‘The Beast’ Review: Bertrand Bonello’s Trippy Sci-Fi Offers A Lynchian View Of The Past, Present And Future – Venice Film Festival
Bertrand Bonello is a director, like Bruno Dumont, whose ascent to date has been quite closely associated with the Cannes Film Festival, so it is a surprise to see his latest — a two-hander starring French movie queen Léa Seydoux — make its debut on the Lido. It is sure to be just as divisive here as it would on home turf, but, for those willing to accept its longueurs and absurdities, The Beast is a provocative piece of sci-fi that follows Twin Peaks: The Return down the rabbit hole of dream logic, spanning three time zones in a surreal but compelling examination of human relationships.
Bonello announces his intent with a strange opening sequence, in which Seydoux, working with just a green-screen background, is directed in a scene that will reappear at the end of the movie. She’s in a house, alone, and “the beast” of the title is in there with her. Seydoux gives a pretty good account of herself, reacting to an imaginary intruder in a non-existent setting, and while it doesn’t make an obvious amount of sense, it does lay the groundwork for a film that frequently comments on its own artifice.
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The framing device is that, in the year 2044 — when society is ruled by AI, and humans have become largely irrelevant in the workplace, a woman named Gabrielle (Seydoux) is under pressure to undergo a process that will “clean” her DNA by forcing her to relive her past lives. It’s compared in the film to Buddhism, but there’s perhaps a closer connection to Scientology, which uses past-life regression to get rid of hang-ups and help participants to “go clear”. Gabrielle resists, for obvious reasons, afraid that she’ll lose those fragile elements of her personality that are shaped by her emotions.
As she succumbs, we first see her in 1910, at a society salon in Paris. Gabrielle is a famous musician, attending a preview of paintings by a new artist whose work is “as powerful and dark as the age is bright”. As she searches for her husband, she wanders through room after room, exchanging small talk with the fancily dressed guests, before meeting an intense young man named Louis (George MacKay), who insists they’ve met before. Gabrielle is not convinced, but Louis reveals some alarmingly intimate details about her, notably that she fears that some terrible fate or unnamable calamity — “the beast” — will come to claim her. The mood is strange and ethereal, drawing comparisons with Alain Resnais’ existential classic Last Year at Marienbad and threatening to be just as inconclusive.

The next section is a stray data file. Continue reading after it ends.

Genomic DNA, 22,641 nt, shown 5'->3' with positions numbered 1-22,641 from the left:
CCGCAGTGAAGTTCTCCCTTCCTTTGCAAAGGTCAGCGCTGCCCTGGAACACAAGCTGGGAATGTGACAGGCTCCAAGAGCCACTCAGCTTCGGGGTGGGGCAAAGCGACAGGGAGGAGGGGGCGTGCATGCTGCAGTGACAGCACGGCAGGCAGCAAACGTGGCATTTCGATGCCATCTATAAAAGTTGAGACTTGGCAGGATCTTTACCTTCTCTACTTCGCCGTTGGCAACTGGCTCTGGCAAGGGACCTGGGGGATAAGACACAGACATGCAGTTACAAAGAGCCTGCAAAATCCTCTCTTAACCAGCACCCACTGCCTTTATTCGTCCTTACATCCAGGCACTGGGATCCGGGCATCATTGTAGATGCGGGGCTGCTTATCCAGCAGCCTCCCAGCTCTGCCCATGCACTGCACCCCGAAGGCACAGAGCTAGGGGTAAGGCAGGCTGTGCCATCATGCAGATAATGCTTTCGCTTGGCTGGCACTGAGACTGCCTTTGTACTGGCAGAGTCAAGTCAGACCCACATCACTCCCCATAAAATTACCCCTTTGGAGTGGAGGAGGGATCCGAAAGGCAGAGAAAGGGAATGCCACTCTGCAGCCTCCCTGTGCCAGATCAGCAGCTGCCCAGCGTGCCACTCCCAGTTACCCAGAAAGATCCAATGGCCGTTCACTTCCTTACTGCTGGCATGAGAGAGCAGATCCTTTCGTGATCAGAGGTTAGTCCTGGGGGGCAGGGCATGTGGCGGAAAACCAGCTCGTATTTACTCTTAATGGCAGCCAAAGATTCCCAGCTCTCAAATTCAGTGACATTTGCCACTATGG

The strike up a close friendship, one that borders on an affair, leading Louis to visit Gabrielle at the factory where her husband makes dolls out of celluloid and porcelain. It’s here, just as the film is threatening to turn into a cerebral period piece of the kind usually made by the likes of Arnaud Desplechin that Bonello flips a switch: Paris is severely flooded, the factory catches fire, and the couple are forced to fight for their lives.
This, though, is not the only time Gabrielle and Louis meet. They are reunited again, in much darker circumstances, in 2014. The setting this time round is Los Angeles, where Gabrielle is an aspiring actress, house-sitting for a very wealthy client, and Louis is a psychotic incel, who creates ever more disturbing videos declaring his hatred for women. This version of Louis believes he “deserves” a girlfriend, having done everything on a superficial level to help him in that quest. “Look how fabulous I look,” he says, in his designer duds, in a flash car, talking to the camera with the desperate, impassioned fervor of an ISIS martyr. After a chance encounter outside a nightclub, he settles on Gabrielle as the woman he will use to act out his vicious fantasies of violent retribution, so he follows her home.
Though we are now ostensibly in another time and another place, there are echoes here of 1910, and there will be echoes of both in 2044, which Bonello piles on to dizzying and grippingly visceral effect. Just as David Lynch deliberately eschewed literal sense in Lost Highway to portray the state of denial in a murderer’s mind, Bonello uses similar tricks to force us to wonder about the nature of destiny: are our lives essentially a Rubik’s cube, with 43 quintillion combinations of the same 54 elements? It’s a pretentious, disturbing, and strangely brilliant concept, notably in the recurring nightclub scenes where dancers seem locked in a timeless limbo where the playlist updates itself every time Gabrielle visits.
David Lynch did most of this too, in the brilliant Inland Empire, but Bonello puts his own spin on the material with a much more classic arthouse style. It’s sometimes too oblique to be totally satisfying, and the boyish MacKay is an odd choice for Louis in all his iterations. But Seydoux is a revelation, and the sense of trepidation and fear in her eyes does the lion’s share of the work in terms of assuring us that, whatever form it might take, “the beast” is real — and it’s out there.
Title: The Beast
Festival: Venice (Competition)
Director/screenwriter: Bertrand Bonello
Cast: Léa Seydoux, George MacKay, Guslagie Malanda
Running time: 2hr 25 min
Sales Agent: Kinology
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